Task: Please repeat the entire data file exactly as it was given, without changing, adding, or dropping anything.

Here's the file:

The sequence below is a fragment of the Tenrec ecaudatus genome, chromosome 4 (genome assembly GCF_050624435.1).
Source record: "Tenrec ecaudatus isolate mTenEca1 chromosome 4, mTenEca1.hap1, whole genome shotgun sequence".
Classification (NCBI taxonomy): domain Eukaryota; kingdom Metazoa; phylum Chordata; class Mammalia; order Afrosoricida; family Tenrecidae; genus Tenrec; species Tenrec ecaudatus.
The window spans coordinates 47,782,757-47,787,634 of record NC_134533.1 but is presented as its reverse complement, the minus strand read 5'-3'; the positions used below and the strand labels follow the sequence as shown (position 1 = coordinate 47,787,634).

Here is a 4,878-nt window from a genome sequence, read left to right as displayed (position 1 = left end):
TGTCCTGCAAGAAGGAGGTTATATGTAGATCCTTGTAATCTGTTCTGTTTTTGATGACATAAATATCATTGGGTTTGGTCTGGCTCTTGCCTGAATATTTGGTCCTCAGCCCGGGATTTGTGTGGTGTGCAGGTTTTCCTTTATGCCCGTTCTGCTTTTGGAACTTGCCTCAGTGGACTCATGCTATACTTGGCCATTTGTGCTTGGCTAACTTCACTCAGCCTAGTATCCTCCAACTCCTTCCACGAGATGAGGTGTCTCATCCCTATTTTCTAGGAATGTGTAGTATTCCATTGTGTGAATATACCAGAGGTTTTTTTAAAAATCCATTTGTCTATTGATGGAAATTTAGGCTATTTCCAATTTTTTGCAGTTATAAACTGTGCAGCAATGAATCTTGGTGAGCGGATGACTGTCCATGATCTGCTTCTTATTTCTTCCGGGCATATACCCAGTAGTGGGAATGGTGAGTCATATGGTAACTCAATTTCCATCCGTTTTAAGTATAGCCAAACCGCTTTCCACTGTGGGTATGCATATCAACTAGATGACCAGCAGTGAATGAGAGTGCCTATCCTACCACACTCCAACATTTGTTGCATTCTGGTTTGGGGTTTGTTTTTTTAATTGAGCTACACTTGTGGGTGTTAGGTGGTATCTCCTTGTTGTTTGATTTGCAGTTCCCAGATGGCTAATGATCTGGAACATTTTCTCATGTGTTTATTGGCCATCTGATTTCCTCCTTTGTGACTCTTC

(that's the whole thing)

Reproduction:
The sequence below is a fragment of the Tenrec ecaudatus genome, chromosome 4 (genome assembly GCF_050624435.1).
Source record: "Tenrec ecaudatus isolate mTenEca1 chromosome 4, mTenEca1.hap1, whole genome shotgun sequence".
Classification (NCBI taxonomy): domain Eukaryota; kingdom Metazoa; phylum Chordata; class Mammalia; order Afrosoricida; family Tenrecidae; genus Tenrec; species Tenrec ecaudatus.
The window spans coordinates 47,782,757-47,787,634 of record NC_134533.1 but is presented as its reverse complement, the minus strand read 5'-3'; the positions used below and the strand labels follow the sequence as shown (position 1 = coordinate 47,787,634).

Here is a 4,878-nt window from a genome sequence, read left to right as displayed (position 1 = left end):
TGTCCTGCAAGAAGGAGGTTATATGTAGATCCTTGTAATCTGTTCTGTTTTTGATGACATAAATATCATTGGGTTTGGTCTGGCTCTTGCCTGAATATTTGGTCCTCAGCCCGGGATTTGTGTGGTGTGCAGGTTTTCCTTTATGCCCGTTCTGCTTTTGGAACTTGCCTCAGTGGACTCATGCTATACTTGGCCATTTGTGCTTGGCTAACTTCACTCAGCCTAGTATCCTCCAACTCCTTCCACGAGATGAGGTGTCTCATCCCTATTTTCTAGGAATGTGTAGTATTCCATTGTGTGAATATACCAGAGGTTTTTTTAAAAATCCATTTGTCTATTGATGGAAATTTAGGCTATTTCCAATTTTTTGCAGTTATAAACTGTGCAGCAATGAATCTTGGTGAGCGGATGACTGTCCATGATCTGCTTCTTATTTCTTCCGGGCATATACCCAGTAGTGGGAATGGTGAGTCATATGGTAACTCAATTTCCATCCGTTTTAAGTATAGCCAAACCGCTTTCCACTGTGGGTATGCATATCAACTAGATGACCAGCAGTGAATGAGAGTGCCTATCCTACCACACTCCAACATTTGTTGCATTCTGGTTTGGGGTTTGTTTTTTTAATTGAGCTACACTTGTGGGTGTTAGGTGGTATCTCCTTGTTGTTTGATTTGCAGTTCCCAGATGGCTAATGATCTGGAACATTTTCTCATGTGTTTATTGGCCATCTGATTTCCTCCTTTGTGACTCTTC